There was basically no competition it's one thing for a manufacturer to do a better job then another, than to be the only manufacturer competing, this kind of swings round to what Alonso said before the race about undeserved titles and undeserved wins because of unfair advantages, I see double standards at play here, did Vettel and Hamilton walk into a dominant car at Red Bull and Mercedes, the answer would be no, unlike Alonso who walked into a much advantaged situation at Le Mans, you reap what you sow, Alonso started the put downs first.

Winning the Indy500 will be far, far more difficult for Alonso.

I too see double standards at play from Alonso, particularly in light of his comments on undeserved titles, but I also think there is not a great deal of difference between what he did at Le Mans and what the Mercedes drivers did between 2014-2016. They both had limited opposition and basically had to beat only reliability and their sister car.

I wonder why you didn't include Vettel who I mentioned and who clearly is Alonso's main target?

Back to what you said about Hamilton and Rosberg, Rosberg joined Mercedes in 2010 so he earned his spurs so to speak, Hamilton joined Mercedes in 2013 when they were a midfield team the year before, what Alonso did with Toyota this year would be the equivalent of Hamilton joining Mercedes in 2015 after seeing they were dominant, by the way this is something that Alonso himself attempted, also let's not forget that Toyota stalwart Anthony Davidson had to step down for Alonso so Alonso inherited the glory from a guy who put in all the ground work, now if Alonso had competed in Le Mans last year when it was competitive then the nature of what Alonso did this year would be more in line with what Hamilton did at Mercedes.


What does when you sign have to do with it? What ground work towards the turbo engine did Nico and Lewis do exactly?

Total rubbish, dominant machinery is dominant machinery, the drivers don't build the bloody thing, they get given it to drive. When you're given it doesn't matter and it's a fair comparison, like 92 Williams say, because it's a two car fight between team mates.

Seb's Red Bulls didn't have quite the advantage of those types, the RB6 being the closest but that was more half a second to a second rather than 1-2 seconds so you can't really mention those as comparisons as other cars could get there track dependent so it wasn't a two car fight.

Last year wouldn't work as a comparison either as there was more than just a fight between teamates. And Anthony got the short end of the stick because he drove poorly last year for Toyota. He could've had one of the other seats outside of the Japanese pair and Alonso but he didn't drive as well as they did so nothing unfair about it.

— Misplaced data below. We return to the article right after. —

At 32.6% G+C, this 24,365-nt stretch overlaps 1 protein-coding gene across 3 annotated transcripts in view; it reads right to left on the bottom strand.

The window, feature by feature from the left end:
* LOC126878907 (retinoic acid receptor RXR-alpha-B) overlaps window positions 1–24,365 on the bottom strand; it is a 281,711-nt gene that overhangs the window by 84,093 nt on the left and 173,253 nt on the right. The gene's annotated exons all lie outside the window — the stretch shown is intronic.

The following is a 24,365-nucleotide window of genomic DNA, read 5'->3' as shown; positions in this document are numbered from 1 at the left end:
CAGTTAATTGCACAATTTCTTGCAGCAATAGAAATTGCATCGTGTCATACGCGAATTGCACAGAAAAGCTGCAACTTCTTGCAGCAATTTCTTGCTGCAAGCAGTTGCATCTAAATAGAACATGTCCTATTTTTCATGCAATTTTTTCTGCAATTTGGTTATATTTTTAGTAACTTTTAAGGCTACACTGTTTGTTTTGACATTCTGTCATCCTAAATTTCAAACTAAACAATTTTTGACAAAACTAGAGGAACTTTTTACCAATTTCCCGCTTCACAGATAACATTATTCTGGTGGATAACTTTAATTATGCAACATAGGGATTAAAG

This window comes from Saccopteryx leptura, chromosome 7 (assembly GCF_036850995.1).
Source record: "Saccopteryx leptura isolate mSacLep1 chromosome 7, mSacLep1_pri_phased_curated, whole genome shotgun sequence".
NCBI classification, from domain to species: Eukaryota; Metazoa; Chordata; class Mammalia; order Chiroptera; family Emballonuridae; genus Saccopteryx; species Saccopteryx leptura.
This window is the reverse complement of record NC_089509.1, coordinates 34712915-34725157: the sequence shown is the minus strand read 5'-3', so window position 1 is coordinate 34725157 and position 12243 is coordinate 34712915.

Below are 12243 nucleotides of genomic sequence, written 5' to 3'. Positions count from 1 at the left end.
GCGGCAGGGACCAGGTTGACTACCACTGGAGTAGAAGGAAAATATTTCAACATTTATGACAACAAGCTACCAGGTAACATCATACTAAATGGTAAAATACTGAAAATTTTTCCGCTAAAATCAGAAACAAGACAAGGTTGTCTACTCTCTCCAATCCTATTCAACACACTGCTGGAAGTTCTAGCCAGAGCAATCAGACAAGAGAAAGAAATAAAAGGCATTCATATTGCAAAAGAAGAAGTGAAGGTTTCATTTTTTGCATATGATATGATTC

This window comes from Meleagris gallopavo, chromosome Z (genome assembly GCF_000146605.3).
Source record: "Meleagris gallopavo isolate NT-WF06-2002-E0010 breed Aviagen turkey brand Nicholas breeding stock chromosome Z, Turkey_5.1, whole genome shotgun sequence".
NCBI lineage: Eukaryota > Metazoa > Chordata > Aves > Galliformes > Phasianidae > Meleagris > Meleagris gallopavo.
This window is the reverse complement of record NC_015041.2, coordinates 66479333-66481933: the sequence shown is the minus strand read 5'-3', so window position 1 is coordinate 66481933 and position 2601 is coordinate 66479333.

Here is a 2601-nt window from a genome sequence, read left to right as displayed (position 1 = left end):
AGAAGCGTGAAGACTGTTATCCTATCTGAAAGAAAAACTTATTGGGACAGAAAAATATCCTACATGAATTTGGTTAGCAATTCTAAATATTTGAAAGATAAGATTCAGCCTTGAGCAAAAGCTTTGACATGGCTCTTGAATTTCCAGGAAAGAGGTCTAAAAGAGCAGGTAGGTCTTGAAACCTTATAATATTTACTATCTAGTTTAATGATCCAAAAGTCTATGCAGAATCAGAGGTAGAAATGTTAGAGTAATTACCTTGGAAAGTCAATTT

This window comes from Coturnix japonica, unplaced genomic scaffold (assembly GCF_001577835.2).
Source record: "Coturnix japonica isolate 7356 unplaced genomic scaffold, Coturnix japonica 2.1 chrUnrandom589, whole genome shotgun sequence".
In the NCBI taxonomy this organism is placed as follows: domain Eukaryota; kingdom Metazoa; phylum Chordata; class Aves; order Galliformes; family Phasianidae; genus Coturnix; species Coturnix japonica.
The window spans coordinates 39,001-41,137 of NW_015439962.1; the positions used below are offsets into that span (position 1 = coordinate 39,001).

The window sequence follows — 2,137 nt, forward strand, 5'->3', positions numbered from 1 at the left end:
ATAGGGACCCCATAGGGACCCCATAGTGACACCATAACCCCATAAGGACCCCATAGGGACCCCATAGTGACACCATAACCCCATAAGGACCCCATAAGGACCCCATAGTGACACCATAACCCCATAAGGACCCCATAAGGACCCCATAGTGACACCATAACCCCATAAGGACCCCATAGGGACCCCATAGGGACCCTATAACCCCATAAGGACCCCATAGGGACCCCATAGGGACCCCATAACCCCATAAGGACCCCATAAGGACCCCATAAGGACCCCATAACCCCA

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-Eddie Dennis, describing the dominance of Jim Clark in the Lotus 49 at Spa 1967


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PostPosted: Wed Jun 20, 2018 1:30 pm 
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Alonso was the quickest on average and had the smallest variance in LMP1 so was the most consistent again like in Spa.



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https://twitter.com/thebpillar/status/1 ... 2926383105

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PostPosted: Wed Jun 20, 2018 1:38 pm 
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wolfticket wrote:
"Alonso in fast driver shock":

...Pretty remarkable against the bench mark of his team mates though. Worth looking at the twitter thread for a bit of context.
Not a surprise to anyone that was watching live timing of his overnight quadruple stint; His consistency and speed reeling in the 7 car was amazing, and exactly at the point it was most important in context of the race.


To go along with that tweet...



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PostPosted: Wed Jun 20, 2018 7:12 pm 
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pokerman wrote:
There was basically no competition it's one thing for a manufacturer to do a better job then another, than to be the only manufacturer competing, this kind of swings round to what Alonso said before the race about undeserved titles and undeserved wins because of unfair advantages, I see double standards at play here, did Vettel and Hamilton walk into a dominant car at Red Bull and Mercedes, the answer would be no, unlike Alonso who walked into a much advantaged situation at Le Mans, you reap what you sow, Alonso started the put downs first.